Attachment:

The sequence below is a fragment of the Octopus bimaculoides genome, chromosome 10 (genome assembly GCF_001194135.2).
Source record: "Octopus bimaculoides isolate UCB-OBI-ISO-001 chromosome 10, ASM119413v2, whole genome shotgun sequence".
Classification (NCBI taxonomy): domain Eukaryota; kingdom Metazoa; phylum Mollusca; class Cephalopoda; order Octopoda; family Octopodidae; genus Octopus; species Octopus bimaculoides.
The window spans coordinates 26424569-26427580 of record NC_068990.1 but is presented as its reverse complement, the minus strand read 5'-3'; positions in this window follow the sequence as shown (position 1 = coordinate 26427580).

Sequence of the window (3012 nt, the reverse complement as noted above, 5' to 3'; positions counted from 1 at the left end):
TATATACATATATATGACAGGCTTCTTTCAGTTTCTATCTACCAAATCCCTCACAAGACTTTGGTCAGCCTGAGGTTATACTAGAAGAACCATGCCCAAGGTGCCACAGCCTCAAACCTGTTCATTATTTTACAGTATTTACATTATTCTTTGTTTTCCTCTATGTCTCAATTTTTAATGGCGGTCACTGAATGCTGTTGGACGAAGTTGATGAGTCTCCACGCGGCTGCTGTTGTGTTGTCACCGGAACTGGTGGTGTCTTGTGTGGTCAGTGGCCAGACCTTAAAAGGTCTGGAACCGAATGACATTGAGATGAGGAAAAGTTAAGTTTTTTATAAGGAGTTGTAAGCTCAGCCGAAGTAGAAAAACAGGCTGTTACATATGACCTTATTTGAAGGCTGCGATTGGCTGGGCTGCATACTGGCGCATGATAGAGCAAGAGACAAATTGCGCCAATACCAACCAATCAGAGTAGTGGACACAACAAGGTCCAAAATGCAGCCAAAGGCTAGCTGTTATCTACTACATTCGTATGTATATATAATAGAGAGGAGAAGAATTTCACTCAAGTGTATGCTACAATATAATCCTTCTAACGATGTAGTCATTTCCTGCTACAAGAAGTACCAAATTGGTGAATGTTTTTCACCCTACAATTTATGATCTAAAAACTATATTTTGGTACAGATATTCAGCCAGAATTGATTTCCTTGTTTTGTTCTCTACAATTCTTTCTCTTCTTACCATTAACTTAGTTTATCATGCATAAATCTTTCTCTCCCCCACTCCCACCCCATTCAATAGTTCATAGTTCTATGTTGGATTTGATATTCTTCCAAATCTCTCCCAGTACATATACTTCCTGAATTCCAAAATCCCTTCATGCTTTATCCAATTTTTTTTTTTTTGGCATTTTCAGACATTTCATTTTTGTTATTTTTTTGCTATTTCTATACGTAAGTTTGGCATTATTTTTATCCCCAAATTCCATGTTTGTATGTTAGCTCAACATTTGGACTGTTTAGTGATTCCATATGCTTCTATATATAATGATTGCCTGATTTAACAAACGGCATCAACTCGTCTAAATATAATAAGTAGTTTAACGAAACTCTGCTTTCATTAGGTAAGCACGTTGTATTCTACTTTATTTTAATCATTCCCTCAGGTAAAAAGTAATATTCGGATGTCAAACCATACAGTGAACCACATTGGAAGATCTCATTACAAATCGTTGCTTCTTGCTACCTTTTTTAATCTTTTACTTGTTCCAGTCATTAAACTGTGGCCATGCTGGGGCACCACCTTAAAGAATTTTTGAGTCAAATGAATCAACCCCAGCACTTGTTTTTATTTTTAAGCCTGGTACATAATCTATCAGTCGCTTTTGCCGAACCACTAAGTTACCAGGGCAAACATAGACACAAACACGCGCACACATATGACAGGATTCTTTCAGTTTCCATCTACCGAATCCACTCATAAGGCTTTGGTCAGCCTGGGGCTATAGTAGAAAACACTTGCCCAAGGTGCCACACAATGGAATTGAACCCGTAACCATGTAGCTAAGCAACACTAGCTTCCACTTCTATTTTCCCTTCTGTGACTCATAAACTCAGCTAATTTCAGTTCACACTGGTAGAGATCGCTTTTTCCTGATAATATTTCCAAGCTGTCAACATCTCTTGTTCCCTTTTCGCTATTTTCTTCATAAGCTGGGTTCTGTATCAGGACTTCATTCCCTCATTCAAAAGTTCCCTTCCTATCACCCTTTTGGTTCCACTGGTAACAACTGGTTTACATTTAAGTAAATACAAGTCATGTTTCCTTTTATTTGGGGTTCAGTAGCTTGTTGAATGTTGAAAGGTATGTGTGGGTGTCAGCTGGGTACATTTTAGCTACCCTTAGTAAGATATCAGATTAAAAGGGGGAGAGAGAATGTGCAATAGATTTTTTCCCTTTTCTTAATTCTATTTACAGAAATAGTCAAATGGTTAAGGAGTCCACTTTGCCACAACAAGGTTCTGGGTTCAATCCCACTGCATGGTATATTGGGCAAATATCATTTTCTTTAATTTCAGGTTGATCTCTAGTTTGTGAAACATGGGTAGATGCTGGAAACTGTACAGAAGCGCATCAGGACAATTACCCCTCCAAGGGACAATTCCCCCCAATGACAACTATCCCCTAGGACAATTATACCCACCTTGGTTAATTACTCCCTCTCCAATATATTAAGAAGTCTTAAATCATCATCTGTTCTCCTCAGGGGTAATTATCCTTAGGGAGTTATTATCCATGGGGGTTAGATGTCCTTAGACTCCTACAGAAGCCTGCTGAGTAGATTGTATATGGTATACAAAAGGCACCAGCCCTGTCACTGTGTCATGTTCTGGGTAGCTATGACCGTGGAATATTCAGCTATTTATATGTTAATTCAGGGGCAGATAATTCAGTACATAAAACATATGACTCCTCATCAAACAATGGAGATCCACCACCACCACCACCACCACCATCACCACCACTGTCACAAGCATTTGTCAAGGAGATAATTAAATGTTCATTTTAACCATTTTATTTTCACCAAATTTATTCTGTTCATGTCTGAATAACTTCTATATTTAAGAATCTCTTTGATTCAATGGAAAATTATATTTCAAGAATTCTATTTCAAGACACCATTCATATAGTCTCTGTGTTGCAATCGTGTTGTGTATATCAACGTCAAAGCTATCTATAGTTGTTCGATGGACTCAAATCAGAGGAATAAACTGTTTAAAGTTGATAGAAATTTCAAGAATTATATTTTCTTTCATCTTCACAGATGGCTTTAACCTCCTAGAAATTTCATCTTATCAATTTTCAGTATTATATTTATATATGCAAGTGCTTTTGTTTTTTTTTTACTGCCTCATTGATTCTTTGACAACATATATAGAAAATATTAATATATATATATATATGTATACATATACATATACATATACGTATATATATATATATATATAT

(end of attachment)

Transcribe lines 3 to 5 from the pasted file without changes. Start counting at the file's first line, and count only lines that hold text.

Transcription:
Classification (NCBI taxonomy): domain Eukaryota; kingdom Metazoa; phylum Mollusca; class Cephalopoda; order Octopoda; family Octopodidae; genus Octopus; species Octopus bimaculoides.
The window spans coordinates 26424569-26427580 of record NC_068990.1 but is presented as its reverse complement, the minus strand read 5'-3'; positions in this window follow the sequence as shown (position 1 = coordinate 26427580).

Sequence of the window (3012 nt, the reverse complement as noted above, 5' to 3'; positions counted from 1 at the left end):